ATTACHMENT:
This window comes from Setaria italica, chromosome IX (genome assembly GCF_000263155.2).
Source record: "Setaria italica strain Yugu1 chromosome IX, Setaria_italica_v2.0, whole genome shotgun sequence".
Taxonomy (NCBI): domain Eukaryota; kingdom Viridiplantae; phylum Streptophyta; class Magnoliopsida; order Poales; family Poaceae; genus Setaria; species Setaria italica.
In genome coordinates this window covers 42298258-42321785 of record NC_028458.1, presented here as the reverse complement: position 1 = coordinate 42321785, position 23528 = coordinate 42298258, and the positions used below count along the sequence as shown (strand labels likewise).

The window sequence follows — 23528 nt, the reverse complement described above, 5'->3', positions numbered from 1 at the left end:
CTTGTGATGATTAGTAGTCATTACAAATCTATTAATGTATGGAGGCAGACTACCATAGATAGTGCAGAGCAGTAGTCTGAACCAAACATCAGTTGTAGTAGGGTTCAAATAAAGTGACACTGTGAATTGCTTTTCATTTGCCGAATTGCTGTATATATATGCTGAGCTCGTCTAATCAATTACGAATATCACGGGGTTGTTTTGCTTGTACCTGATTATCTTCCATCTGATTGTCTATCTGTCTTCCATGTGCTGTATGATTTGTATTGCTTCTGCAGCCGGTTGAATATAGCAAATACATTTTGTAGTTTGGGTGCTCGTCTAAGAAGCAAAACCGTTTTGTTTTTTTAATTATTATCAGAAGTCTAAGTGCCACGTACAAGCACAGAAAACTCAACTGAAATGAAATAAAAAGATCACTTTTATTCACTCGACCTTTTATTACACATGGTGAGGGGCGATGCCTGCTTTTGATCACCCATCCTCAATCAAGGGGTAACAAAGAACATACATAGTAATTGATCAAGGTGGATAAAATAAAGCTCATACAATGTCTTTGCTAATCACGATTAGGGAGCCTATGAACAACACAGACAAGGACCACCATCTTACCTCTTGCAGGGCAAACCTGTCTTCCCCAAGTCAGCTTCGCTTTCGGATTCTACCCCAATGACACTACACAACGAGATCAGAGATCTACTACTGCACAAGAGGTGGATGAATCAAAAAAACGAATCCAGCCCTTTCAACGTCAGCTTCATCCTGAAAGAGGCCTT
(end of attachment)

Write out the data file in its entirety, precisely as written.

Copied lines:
This window comes from Setaria italica, chromosome IX (genome assembly GCF_000263155.2).
Source record: "Setaria italica strain Yugu1 chromosome IX, Setaria_italica_v2.0, whole genome shotgun sequence".
Taxonomy (NCBI): domain Eukaryota; kingdom Viridiplantae; phylum Streptophyta; class Magnoliopsida; order Poales; family Poaceae; genus Setaria; species Setaria italica.
In genome coordinates this window covers 42298258-42321785 of record NC_028458.1, presented here as the reverse complement: position 1 = coordinate 42321785, position 23528 = coordinate 42298258, and the positions used below count along the sequence as shown (strand labels likewise).

The window sequence follows — 23528 nt, the reverse complement described above, 5'->3', positions numbered from 1 at the left end:
CTTGTGATGATTAGTAGTCATTACAAATCTATTAATGTATGGAGGCAGACTACCATAGATAGTGCAGAGCAGTAGTCTGAACCAAACATCAGTTGTAGTAGGGTTCAAATAAAGTGACACTGTGAATTGCTTTTCATTTGCCGAATTGCTGTATATATATGCTGAGCTCGTCTAATCAATTACGAATATCACGGGGTTGTTTTGCTTGTACCTGATTATCTTCCATCTGATTGTCTATCTGTCTTCCATGTGCTGTATGATTTGTATTGCTTCTGCAGCCGGTTGAATATAGCAAATACATTTTGTAGTTTGGGTGCTCGTCTAAGAAGCAAAACCGTTTTGTTTTTTTAATTATTATCAGAAGTCTAAGTGCCACGTACAAGCACAGAAAACTCAACTGAAATGAAATAAAAAGATCACTTTTATTCACTCGACCTTTTATTACACATGGTGAGGGGCGATGCCTGCTTTTGATCACCCATCCTCAATCAAGGGGTAACAAAGAACATACATAGTAATTGATCAAGGTGGATAAAATAAAGCTCATACAATGTCTTTGCTAATCACGATTAGGGAGCCTATGAACAACACAGACAAGGACCACCATCTTACCTCTTGCAGGGCAAACCTGTCTTCCCCAAGTCAGCTTCGCTTTCGGATTCTACCCCAATGACACTACACAACGAGATCAGAGATCTACTACTGCACAAGAGGTGGATGAATCAAAAAAACGAATCCAGCCCTTTCAACGTCAGCTTCATCCTGAAAGAGGCCTT